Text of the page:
Happy holiday folks! All the best from us at Digitpaint

Day 24

Ultimate image compression with CSS filters

Una Kravets recently discovered a new way to optimize images, where she removes the contrast and brightness from the image itself, and restores it with CSS filters. According to her findings this can reduce image file size up to 50%!

Images take up the largest part (around 60%) of the data that needs to be transferred to the user when a webpage is loaded. By reducing the file sizes of these images, you can save huge amounts of bytes that need to be downloaded, resulting in a faster loading page for your user.

A 50% reduction in file size is a pretty big deal! But does the image still look good? We wanted to dig deeper into this technique and investigate what it does with visual quality and file size compared to other optimization methods.



File size: 344 KB


File size: 105KB
SSIM: 0.871349
Butteraugli: 8.633034

Una's technique

Una's technique is based on reducing the contrast and brightness of the image, and compensating for this with CSS filters.

For the demo above we took the original and applied a brightness/contrast reduction with Imagemagick and then compressed the JPEG image with jpeg-compress.

convert -quality 100 original.png -brightness-contrast -25x-50 conv-una.png

To compensate for this reduction in contrast and brightness, we added a CSS Filter:

.show-filter .figure--optimized::before {
  filter: contrast(1.3) brightness(1.8);

While JPEG is an OK format for photo image compression, WebP generally can achieve much larger savings in bytes. That's why we also did a test run with WebP in combination with Una's technique.

Visual comparison

At certain point, compressing an image even further results in loss of visual quality. While we can of course subjectively look at an image to see if it still looks "good", it's kind of hard to quantify. Luckily, a number of methods exist to measure the visual difference between a compressed image and its original. We've used SSIM (structural similarity) and Butteraugli to compare the different compression methods we used.

In the table below we show the results of our tests. We compared file size, file size reduction, Butteraugli and SSIM scores with the original uncompressed file.

Optimization File size File size reduction Butteraugli SSIM
JPEG (original) 344 KB - - -
Una's technique 307 KB 11% 8.471975 0.917958
JPEG (recompress) 154 KB 55% 4.500707 0.96664
JPEG (recompress) + Una's technique 105 KB 69% 8.633034 0.871394
WebP 60 KB 82% 6.802282 0.94324
WebP + Una's technique 28 KB 91% 9.356158 0.851146

As you can see, Una's technique scores the worst but also achieves the most size reduction when properly compressed. The 91% reduction when using WebP is quite impressive.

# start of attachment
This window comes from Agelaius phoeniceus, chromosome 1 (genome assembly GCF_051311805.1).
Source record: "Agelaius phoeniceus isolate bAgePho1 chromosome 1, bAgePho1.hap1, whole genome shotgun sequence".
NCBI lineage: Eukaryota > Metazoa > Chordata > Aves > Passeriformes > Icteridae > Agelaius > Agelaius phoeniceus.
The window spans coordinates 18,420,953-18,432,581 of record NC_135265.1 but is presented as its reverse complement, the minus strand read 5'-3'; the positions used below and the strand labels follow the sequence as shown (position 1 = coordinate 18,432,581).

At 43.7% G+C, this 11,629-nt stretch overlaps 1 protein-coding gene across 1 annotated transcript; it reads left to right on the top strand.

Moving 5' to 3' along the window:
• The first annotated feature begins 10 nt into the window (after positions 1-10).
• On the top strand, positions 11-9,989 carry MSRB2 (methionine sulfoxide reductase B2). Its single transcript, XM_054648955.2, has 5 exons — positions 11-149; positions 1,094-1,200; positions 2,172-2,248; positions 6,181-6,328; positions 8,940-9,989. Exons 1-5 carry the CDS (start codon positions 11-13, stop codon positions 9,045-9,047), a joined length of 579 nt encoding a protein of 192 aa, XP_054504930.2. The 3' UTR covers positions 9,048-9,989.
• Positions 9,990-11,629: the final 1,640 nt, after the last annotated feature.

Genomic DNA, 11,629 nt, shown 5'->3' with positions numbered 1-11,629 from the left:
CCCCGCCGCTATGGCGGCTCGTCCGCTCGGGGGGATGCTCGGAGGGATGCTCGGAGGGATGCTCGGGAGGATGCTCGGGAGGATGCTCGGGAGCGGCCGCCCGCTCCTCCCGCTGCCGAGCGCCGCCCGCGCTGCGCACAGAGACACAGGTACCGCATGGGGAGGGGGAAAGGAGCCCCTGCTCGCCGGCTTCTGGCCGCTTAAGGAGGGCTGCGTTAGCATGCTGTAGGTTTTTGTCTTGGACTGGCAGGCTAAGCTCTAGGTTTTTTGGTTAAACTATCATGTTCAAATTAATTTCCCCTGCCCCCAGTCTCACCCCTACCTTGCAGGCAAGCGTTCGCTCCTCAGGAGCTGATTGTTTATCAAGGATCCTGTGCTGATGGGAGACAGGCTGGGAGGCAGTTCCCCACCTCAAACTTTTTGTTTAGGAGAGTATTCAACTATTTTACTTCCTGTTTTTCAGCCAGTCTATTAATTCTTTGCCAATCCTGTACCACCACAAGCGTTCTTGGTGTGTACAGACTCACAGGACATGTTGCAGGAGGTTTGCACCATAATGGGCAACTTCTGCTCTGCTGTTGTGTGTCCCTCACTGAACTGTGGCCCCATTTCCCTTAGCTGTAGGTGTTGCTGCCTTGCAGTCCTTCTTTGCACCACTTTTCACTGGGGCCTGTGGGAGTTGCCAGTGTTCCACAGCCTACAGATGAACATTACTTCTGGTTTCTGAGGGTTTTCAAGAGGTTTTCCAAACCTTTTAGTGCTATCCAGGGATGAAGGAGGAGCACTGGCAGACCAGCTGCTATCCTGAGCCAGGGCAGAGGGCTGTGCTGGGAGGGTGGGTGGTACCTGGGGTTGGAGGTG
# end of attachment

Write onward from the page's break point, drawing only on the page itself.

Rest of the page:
Based on the numbers, the visual quality of images optimized with Una's technique may not make these image suitable for highly detailed images. Looking at the difference in the example above we can see that there is a difference between the original and the filtered image (especially contrast/brightness wise) but when we're not doing a side-by-side comparison this is probably not even noticable to most people.

The good thing is that browser support for the CSS filter property is quite good. Of course IE doesn't play ball but when using these image as backgrounds in CSS you can quite easily use them as a progressive enhancement by using @supports.

So it it worth all this effor? It depends…

We do think that saving a few extra bytes can sometimes be worth the trade-off. Especially if you have a lot of images. We also found that the savings with larger images are a bit bigger than with smaller images.

Browser compatibility for CSS Filter Effects

  • Edge
  • FireFox
  • Chrome
  • Safari
  • iOS Safari
  • Chrome for Android
  • Samsung Internet prefix

Further reading

Used images & scripts

In the process we generated the low brightness/contrast image using ImageMagick, converted those into the respective formats, took screenshots with Puppetteer and finally compared them with ImageMagick and butteraugli.

Compression algorithms


JPEG is a widely used image file format. Its lossy compression algorithm leaves out information in order to reduce file size. It is mostly used for images with a large number of color regions, like photographs. The higher the compression rate, the lower the file size but at certain point it visual quality will decrease dramatically.


WebP is an image format developed by Google in 2010, that supports both lossless (reduction in size without loss of quality) and lossy (a compromise between quality and size) compression. The compression algorithm is based on block prediction: it predicts the values of colors of neighbouring pixels, and only encodes the difference between the actual values and predictions. It is currently only supported by Blink-based browsers.

Comparison methods


The structural similarity index (SSIM) is a method for measuring the deviation of one image with respect to the other, given the other one is considered 'perfect'. SSIM scores range from 0 (100% deviation) to 1 (no deviations).


Butteraugli is a project by Google that estimates the psychovisual difference between images, the point at which a user starts to notice a visual difference between the two images. Together with a scalar value defining the differences, the tool also creates a heatmap. While SSIM looks at the total of errors in an image, Butteraugli only looks at the worst part.

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